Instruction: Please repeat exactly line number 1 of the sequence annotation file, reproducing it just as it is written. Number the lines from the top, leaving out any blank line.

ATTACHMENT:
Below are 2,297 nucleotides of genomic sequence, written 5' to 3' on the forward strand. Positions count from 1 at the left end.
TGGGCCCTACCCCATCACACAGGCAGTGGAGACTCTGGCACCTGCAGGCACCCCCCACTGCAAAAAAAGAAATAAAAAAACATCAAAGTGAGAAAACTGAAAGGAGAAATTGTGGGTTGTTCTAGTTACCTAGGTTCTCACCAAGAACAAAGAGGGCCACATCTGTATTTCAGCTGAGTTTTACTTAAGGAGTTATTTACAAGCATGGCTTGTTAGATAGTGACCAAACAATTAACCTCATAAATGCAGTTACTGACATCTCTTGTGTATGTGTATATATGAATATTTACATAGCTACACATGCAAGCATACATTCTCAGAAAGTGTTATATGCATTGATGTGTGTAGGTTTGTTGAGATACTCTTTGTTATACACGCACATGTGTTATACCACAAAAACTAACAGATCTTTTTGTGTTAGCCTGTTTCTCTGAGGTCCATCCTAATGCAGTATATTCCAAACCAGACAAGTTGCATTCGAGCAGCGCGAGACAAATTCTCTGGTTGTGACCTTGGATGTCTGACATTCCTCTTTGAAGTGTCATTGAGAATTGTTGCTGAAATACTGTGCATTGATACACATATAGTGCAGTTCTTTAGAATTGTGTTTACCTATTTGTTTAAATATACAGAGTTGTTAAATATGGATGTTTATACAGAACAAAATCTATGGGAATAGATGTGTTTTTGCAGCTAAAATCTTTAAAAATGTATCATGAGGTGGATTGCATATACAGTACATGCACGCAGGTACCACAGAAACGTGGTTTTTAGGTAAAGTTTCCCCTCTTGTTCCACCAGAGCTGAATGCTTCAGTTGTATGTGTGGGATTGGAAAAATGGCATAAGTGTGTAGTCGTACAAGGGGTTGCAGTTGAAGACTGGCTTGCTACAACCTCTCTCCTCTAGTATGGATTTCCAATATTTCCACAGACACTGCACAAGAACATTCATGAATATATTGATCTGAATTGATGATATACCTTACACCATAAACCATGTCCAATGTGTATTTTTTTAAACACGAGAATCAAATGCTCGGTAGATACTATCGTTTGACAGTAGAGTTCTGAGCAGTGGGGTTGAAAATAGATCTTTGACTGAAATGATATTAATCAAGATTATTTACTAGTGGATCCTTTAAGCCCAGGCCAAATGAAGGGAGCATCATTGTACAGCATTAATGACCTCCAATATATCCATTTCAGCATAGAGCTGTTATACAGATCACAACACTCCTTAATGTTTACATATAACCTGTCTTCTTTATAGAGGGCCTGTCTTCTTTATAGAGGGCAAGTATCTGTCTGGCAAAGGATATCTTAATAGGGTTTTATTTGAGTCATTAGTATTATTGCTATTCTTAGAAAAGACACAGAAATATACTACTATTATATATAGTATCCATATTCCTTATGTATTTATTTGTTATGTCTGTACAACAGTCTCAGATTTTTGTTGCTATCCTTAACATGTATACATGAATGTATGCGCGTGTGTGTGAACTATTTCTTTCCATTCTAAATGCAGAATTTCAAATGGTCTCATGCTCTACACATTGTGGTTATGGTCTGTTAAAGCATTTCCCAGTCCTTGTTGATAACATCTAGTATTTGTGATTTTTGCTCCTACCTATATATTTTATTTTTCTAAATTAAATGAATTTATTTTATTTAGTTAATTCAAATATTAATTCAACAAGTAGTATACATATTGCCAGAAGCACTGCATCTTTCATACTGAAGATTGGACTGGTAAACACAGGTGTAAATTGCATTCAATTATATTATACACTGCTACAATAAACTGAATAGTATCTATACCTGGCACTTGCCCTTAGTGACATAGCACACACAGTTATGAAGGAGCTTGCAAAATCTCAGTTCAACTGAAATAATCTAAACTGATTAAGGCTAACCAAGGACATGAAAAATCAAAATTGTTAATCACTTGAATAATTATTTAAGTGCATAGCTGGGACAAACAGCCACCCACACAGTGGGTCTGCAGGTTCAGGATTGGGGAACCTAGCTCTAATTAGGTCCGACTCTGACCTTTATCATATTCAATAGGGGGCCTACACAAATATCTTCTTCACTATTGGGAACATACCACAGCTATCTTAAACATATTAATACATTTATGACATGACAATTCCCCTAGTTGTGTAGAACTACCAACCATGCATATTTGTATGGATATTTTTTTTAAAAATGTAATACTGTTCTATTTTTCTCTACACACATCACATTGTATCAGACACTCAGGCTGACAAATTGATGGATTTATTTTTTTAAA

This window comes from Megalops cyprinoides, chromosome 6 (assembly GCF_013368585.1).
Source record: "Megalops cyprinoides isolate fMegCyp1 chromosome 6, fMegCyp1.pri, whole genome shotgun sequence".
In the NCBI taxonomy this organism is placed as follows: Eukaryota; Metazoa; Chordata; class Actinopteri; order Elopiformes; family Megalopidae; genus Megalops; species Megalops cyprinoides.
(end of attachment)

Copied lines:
Below are 2,297 nucleotides of genomic sequence, written 5' to 3' on the forward strand. Positions count from 1 at the left end.